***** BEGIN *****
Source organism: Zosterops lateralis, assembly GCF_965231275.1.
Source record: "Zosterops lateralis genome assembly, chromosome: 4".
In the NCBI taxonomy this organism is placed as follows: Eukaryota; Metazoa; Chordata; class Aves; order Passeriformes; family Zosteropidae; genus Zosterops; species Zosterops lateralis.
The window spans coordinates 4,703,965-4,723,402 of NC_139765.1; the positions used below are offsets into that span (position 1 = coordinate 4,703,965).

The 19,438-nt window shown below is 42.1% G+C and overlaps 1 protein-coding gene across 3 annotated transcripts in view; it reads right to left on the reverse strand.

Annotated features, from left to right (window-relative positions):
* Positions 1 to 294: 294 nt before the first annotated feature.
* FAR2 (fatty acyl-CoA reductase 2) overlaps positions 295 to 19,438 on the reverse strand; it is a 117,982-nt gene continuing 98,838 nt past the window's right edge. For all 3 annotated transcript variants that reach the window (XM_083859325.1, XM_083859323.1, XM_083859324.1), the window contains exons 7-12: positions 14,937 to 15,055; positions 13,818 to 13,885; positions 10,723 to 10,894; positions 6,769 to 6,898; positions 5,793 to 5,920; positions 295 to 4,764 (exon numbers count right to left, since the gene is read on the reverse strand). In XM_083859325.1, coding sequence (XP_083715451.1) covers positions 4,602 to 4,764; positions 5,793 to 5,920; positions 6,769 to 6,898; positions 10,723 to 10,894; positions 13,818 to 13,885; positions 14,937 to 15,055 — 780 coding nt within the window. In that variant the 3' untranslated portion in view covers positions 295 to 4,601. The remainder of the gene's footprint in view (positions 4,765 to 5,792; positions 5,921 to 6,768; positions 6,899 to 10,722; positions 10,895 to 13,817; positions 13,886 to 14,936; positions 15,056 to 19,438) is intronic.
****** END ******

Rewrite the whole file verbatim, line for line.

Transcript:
Source organism: Zosterops lateralis, assembly GCF_965231275.1.
Source record: "Zosterops lateralis genome assembly, chromosome: 4".
In the NCBI taxonomy this organism is placed as follows: Eukaryota; Metazoa; Chordata; class Aves; order Passeriformes; family Zosteropidae; genus Zosterops; species Zosterops lateralis.
The window spans coordinates 4,703,965-4,723,402 of NC_139765.1; the positions used below are offsets into that span (position 1 = coordinate 4,703,965).

The 19,438-nt window shown below is 42.1% G+C and overlaps 1 protein-coding gene across 3 annotated transcripts in view; it reads right to left on the reverse strand.

Annotated features, from left to right (window-relative positions):
* Positions 1 to 294: 294 nt before the first annotated feature.
* FAR2 (fatty acyl-CoA reductase 2) overlaps positions 295 to 19,438 on the reverse strand; it is a 117,982-nt gene continuing 98,838 nt past the window's right edge. For all 3 annotated transcript variants that reach the window (XM_083859325.1, XM_083859323.1, XM_083859324.1), the window contains exons 7-12: positions 14,937 to 15,055; positions 13,818 to 13,885; positions 10,723 to 10,894; positions 6,769 to 6,898; positions 5,793 to 5,920; positions 295 to 4,764 (exon numbers count right to left, since the gene is read on the reverse strand). In XM_083859325.1, coding sequence (XP_083715451.1) covers positions 4,602 to 4,764; positions 5,793 to 5,920; positions 6,769 to 6,898; positions 10,723 to 10,894; positions 13,818 to 13,885; positions 14,937 to 15,055 — 780 coding nt within the window. In that variant the 3' untranslated portion in view covers positions 295 to 4,601. The remainder of the gene's footprint in view (positions 4,765 to 5,792; positions 5,921 to 6,768; positions 6,899 to 10,722; positions 10,895 to 13,817; positions 13,886 to 14,936; positions 15,056 to 19,438) is intronic.